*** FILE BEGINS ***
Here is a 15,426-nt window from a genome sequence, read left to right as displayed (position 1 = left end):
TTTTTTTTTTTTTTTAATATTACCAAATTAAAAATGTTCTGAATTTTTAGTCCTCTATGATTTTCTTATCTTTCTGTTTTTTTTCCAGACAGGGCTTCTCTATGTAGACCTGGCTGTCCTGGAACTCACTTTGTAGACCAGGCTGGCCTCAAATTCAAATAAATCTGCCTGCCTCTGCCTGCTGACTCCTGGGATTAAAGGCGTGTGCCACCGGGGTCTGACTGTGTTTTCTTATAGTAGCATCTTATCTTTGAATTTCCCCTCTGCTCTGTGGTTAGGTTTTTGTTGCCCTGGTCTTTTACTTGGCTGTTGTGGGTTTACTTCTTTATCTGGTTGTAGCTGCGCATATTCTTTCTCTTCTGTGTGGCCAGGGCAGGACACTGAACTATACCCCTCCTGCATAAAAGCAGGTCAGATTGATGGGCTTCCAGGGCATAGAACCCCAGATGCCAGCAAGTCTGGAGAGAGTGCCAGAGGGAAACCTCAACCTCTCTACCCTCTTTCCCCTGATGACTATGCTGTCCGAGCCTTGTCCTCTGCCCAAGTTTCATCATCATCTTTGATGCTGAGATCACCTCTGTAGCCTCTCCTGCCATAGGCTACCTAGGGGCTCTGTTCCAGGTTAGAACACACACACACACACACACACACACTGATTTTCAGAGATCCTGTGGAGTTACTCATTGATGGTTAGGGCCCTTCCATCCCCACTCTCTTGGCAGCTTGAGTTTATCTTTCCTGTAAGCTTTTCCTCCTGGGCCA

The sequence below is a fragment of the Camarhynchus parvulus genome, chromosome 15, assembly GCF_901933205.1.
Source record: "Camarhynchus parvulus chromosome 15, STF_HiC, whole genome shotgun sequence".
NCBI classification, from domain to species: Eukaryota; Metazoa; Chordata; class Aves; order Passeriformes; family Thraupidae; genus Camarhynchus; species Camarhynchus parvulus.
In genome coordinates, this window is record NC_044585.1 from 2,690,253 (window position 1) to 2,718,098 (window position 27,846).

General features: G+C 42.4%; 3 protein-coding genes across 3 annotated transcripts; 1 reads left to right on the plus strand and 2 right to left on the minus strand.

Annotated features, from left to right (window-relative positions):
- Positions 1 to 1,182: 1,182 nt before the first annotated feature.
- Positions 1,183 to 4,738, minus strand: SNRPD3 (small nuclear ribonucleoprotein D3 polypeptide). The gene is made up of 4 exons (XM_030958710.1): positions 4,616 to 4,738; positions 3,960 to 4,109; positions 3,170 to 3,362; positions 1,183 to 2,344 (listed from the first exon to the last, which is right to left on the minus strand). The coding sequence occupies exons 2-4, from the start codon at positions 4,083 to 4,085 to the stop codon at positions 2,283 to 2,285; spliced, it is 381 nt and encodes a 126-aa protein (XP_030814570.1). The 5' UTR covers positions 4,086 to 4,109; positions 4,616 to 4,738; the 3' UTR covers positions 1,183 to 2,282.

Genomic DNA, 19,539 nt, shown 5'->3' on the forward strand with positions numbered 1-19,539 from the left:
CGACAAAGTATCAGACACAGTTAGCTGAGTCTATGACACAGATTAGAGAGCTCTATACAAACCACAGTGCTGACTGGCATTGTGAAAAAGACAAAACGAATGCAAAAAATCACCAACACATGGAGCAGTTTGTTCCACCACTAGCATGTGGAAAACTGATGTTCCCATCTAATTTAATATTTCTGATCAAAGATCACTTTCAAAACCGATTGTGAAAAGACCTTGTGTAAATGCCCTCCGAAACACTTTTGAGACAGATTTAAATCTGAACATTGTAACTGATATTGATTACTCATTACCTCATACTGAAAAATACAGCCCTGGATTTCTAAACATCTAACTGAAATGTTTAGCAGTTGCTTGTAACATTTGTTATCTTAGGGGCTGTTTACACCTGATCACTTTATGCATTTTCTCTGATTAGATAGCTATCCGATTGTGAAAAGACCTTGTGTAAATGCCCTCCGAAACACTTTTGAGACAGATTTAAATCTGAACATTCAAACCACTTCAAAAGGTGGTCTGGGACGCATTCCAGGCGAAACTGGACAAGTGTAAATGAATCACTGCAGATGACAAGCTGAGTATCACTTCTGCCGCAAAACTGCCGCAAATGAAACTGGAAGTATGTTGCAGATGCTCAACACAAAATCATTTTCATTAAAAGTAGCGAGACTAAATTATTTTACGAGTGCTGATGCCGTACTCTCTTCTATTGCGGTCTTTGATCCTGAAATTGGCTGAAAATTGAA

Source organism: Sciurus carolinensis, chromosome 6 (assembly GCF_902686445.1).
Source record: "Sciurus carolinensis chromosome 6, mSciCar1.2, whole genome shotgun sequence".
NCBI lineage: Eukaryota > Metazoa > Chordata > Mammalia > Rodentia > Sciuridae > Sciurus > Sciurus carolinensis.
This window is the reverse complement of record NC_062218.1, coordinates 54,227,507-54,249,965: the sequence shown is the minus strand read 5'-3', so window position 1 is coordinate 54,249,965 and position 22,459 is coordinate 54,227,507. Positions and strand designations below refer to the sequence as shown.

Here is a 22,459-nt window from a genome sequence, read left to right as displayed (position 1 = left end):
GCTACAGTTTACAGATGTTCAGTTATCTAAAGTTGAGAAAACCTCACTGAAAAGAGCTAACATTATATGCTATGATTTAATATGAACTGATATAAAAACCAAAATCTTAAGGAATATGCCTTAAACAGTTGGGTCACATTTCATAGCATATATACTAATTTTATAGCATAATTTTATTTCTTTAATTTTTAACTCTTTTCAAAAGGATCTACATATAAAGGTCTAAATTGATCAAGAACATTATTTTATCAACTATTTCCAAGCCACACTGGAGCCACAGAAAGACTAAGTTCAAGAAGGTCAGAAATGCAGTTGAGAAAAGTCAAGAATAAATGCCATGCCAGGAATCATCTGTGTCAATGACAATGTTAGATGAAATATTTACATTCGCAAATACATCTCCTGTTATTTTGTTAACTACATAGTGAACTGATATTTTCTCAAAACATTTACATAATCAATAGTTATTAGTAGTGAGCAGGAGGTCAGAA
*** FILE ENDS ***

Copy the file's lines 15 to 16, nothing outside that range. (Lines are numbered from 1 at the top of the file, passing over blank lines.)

NCBI lineage: Eukaryota > Metazoa > Chordata > Mammalia > Rodentia > Sciuridae > Sciurus > Sciurus carolinensis.
This window is the reverse complement of record NC_062218.1, coordinates 54,227,507-54,249,965: the sequence shown is the minus strand read 5'-3', so window position 1 is coordinate 54,249,965 and position 22,459 is coordinate 54,227,507. Positions and strand designations below refer to the sequence as shown.